We will start with the simplest engines: compressed gas, then work our way through chemical-thermal, nuclear-thermal, electric-thermal, ion, and finally exotic drives. Note that all but the "exotic" drives are either in use or are proposed for use, with substantial engineering work already done. First, however...

The Rocket Equation

All rockets are limited by the amount of propellant they can carry. Propellant is heavy: a typical orbital rocket is over 90 percent propellant by mass. The more propellant you have, the more powerful your engines have to be to lift it and the larger the rocket will be. Make a bigger rocket and you need more propellant to get the same delta-V. This fundamental principle, enshrined in the Tsiolkovsky rocket equation, tells you the maximum delta-V you can get out of any particular rocket. The choice of engine (and thus propellant) is extremely important because it gives you the parameters for the equation.

To get off of a planet, you need enormously powerful engines, since you need to overcome gravity (and atmosphere, in many cases) simply to get high enough to reach orbit. However, once you are in orbit, you can use less powerful but more efficient engines to get to your ultimate destination.

Compressed Gas Engines (aka Inert Gas Thrusters)

If you've ever filled a balloon with air and released it without tying the end, you've seen a compressed gas rocket engine. Of course, a balloon can only hold so much air before it bursts. The compressed gas engines (more commonly termed "thrusters") found on rockets and spacecraft use tanks ("pressure vessels") that can withstand hundreds of times Earth's atmosphere.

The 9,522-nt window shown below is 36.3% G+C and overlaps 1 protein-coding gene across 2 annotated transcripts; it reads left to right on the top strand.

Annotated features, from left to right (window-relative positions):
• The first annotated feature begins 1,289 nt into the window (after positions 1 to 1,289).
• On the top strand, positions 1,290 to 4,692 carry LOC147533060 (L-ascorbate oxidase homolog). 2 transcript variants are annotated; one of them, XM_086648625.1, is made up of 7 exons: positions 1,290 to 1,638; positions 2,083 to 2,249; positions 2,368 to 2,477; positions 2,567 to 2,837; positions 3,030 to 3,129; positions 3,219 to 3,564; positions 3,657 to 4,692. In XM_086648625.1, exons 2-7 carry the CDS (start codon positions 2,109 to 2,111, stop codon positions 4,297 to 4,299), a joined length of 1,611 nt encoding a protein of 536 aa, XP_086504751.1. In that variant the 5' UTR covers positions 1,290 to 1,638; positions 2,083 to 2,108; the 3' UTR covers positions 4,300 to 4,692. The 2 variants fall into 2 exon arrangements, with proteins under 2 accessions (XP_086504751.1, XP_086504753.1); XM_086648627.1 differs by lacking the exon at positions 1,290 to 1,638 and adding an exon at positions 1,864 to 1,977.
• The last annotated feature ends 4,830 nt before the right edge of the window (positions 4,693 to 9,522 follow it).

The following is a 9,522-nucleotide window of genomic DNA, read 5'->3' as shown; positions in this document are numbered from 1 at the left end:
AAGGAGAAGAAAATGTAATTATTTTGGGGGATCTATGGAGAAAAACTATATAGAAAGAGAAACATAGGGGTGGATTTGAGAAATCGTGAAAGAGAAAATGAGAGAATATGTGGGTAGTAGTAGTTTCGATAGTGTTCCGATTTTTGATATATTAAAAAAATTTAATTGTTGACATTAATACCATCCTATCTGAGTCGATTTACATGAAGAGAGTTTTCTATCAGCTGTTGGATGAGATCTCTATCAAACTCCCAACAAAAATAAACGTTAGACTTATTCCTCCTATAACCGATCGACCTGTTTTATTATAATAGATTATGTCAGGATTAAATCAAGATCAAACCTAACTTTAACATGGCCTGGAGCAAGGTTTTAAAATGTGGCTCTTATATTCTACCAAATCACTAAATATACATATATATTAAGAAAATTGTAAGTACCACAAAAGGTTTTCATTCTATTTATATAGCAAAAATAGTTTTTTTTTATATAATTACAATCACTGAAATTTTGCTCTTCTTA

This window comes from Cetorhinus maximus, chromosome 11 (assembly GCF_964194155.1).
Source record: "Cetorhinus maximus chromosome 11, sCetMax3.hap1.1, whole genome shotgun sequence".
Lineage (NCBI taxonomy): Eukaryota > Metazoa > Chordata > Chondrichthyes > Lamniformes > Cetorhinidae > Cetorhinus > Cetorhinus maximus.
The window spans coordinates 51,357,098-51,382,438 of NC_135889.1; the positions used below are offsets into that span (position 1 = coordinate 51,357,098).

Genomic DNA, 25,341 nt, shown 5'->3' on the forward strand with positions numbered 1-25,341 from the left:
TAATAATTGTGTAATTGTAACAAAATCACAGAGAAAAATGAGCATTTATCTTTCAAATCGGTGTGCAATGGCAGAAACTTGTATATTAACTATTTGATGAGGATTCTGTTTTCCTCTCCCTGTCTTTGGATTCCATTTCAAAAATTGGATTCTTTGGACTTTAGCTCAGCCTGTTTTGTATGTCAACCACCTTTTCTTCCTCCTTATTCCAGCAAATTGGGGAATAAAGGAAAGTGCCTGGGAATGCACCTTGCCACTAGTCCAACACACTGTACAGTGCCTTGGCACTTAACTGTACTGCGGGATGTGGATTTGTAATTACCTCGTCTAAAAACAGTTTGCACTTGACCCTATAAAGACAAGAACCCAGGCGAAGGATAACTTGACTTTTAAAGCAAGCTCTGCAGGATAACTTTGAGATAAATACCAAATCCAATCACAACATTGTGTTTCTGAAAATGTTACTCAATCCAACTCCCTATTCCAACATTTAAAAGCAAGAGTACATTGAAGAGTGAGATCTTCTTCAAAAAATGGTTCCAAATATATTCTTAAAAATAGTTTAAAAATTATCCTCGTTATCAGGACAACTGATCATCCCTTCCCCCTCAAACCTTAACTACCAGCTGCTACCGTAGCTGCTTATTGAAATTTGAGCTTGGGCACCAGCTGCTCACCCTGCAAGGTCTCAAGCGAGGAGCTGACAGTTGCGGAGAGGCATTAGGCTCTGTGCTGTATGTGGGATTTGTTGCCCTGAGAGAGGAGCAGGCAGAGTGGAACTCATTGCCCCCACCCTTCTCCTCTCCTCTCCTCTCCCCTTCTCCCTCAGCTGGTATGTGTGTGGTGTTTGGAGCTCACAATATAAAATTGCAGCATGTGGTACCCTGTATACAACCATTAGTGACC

Since pressure wants to move from high to low, the compressed gas (typically nitrogen) will rapidly escape through the nozzle once the valve is opened. Because of the extreme simplicity and fast response time of such rockets, they are often used for maneuvering systems, which need to be as light as possible. However, it is impossible to reach orbit on compressed gas because the efficiency is too low.

Another type of inert gas engine is the steam rocket. These are not talked about often for a reason: steam is a very poor propellant for launching from Earth. That said, steam has been proposed as a propellant for interplanetary rockets, using water ice found on asteroids and moons to refuel.